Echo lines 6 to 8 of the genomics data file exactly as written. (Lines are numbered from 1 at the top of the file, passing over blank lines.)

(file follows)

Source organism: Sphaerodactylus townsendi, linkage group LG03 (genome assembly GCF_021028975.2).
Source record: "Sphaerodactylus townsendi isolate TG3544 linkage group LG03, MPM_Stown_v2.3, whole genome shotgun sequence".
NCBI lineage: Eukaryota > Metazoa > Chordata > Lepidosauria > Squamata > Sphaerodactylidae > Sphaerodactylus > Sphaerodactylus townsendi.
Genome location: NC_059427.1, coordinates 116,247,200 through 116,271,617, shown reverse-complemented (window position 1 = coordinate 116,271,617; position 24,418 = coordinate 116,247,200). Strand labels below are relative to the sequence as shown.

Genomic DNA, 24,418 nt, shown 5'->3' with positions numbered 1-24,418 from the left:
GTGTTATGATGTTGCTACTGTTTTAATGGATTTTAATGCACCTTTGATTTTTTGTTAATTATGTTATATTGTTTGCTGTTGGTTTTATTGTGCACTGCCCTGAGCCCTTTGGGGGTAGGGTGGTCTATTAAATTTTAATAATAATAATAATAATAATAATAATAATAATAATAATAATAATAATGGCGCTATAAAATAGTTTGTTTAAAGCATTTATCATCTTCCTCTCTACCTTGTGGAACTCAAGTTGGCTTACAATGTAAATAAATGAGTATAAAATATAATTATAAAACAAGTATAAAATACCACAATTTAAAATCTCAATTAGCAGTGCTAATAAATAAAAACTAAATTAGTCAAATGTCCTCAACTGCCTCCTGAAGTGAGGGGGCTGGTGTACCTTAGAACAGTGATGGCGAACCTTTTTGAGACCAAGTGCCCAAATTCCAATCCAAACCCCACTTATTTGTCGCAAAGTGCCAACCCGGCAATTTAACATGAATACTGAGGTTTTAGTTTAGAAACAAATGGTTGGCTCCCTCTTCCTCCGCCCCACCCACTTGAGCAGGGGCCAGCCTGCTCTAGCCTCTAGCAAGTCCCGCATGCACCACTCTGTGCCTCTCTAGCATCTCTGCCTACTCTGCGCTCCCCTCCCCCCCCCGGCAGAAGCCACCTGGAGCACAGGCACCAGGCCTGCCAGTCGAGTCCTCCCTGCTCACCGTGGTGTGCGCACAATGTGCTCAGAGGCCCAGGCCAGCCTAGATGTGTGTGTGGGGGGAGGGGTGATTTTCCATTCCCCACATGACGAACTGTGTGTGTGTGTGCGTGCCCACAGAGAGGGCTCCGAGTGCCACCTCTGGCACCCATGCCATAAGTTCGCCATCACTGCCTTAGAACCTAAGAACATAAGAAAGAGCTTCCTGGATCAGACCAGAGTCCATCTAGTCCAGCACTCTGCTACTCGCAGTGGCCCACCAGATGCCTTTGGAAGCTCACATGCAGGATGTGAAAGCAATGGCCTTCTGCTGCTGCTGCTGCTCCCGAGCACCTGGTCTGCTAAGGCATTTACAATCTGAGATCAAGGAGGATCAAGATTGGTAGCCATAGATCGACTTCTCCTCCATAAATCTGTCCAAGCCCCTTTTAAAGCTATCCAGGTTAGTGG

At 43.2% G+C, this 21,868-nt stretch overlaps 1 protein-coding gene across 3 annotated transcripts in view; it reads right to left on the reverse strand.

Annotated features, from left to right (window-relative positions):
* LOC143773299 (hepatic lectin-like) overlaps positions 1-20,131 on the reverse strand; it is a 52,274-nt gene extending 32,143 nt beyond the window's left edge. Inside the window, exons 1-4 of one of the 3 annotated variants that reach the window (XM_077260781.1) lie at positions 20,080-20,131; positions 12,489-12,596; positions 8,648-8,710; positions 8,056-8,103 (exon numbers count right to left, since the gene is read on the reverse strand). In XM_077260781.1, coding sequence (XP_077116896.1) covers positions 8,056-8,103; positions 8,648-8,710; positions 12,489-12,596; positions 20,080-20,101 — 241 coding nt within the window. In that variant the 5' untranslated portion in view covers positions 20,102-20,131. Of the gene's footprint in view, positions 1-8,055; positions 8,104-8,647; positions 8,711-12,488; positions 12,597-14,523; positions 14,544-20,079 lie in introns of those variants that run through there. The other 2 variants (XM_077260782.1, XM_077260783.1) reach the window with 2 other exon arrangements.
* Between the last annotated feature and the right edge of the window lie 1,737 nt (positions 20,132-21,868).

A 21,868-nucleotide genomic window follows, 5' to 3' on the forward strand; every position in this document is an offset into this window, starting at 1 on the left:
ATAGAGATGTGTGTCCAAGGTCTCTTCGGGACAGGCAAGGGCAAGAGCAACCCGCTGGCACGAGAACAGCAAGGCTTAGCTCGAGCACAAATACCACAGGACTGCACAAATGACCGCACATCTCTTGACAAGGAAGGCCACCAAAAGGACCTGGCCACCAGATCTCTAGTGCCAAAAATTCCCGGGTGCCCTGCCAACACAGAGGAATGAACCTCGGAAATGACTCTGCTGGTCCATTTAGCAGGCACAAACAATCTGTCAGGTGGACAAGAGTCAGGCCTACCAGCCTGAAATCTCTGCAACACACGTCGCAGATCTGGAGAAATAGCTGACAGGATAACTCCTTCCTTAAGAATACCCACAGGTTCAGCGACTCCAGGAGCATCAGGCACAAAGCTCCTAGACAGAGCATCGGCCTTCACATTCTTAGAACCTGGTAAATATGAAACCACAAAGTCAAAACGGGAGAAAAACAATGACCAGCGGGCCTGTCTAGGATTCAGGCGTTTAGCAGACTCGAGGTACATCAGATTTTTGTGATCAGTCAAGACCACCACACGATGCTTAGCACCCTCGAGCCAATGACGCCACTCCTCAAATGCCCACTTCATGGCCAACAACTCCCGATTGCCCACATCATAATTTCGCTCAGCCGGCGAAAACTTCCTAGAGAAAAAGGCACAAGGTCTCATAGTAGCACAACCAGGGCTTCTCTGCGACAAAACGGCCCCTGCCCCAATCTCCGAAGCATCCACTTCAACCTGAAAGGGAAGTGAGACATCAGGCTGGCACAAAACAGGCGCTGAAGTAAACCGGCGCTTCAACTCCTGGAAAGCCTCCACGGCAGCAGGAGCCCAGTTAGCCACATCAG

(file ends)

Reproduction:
GTGTTATGATGTTGCTACTGTTTTAATGGATTTTAATGCACCTTTGATTTTTTGTTAATTATGTTATATTGTTTGCTGTTGGTTTTATTGTGCACTGCCCTGAGCCCTTTGGGGGTAGGGTGGTCTATTAAATTTTAATAATAATAATAATAATAATAATAATAATAATAATAATAATAATAATGGCGCTATAAAATAGTTTGTTTAAAGCATTTATCATCTTCCTCTCTACCTTGTGGAACTCAAGTTGGCTTACAATGTAAATAAATGAGTATAAAATATAATTATAAAACAAGTATAAAATACCACAATTTAAAATCTCAATTAGCAGTGCTAATAAATAAAAACTAAATTAGTCAAATGTCCTCAACTGCCTCCTGAAGTGAGGGGGCTGGTGTACCTTAGAACAGTGATGGCGAACCTTTTTGAGACCAAGTGCCCAAATTCCAATCCAAACCCCACTTATTTGTCGCAAAGTGCCAACCCGGCAATTTAACATGAATACTGAGGTTTTAGTTTAGAAACAAATGGTTGGCTCCCTCTTCCTCCGCCCCACCCACTTGAGCAGGGGCCAGCCTGCTCTAGCCTCTAGCAAGTCCCGCATGCACCACTCTGTGCCTCTCTAGCATCTCTGCCTACTCTGCGCTCCCCTCCCCCCCCCGGCAGAAGCCACCTGGAGCACAGGCACCAGGCCTGCCAGTCGAGTCCTCCCTGCTCACCGTGGTGTGCGCACAATGTGCTCAGAGGCCCAGGCCAGCCTAGATGTGTGTGTGGGGGGAGGGGTGATTTTCCATTCCCCACATGACGAACTGTGTGTGTGTGTGCGTGCCCACAGAGAGGGCTCCGAGTGCCACCTCTGGCACCCATGCCATAAGTTCGCCATCACTGCCTTAGAACCTAAGAACATAAGAAAGAGCTTCCTGGATCAGACCAGAGTCCATCTAGTCCAGCACTCTGCTACTCGCAGTGGCCCACCAGATGCCTTTGGAAGCTCACATGCAGGATGTGAAAGCAATGGCCTTCTGCTGCTGCTGCTGCTCCCGAGCACCTGGTCTGCTAAGGCATTTACAATCTGAGATCAAGGAGGATCAAGATTGGTAGCCATAGATCGACTTCTCCTCCATAAATCTGTCCAAGCCCCTTTTAAAGCTATCCAGGTTAGTGG

At 43.2% G+C, this 21,868-nt stretch overlaps 1 protein-coding gene across 3 annotated transcripts in view; it reads right to left on the reverse strand.

Annotated features, from left to right (window-relative positions):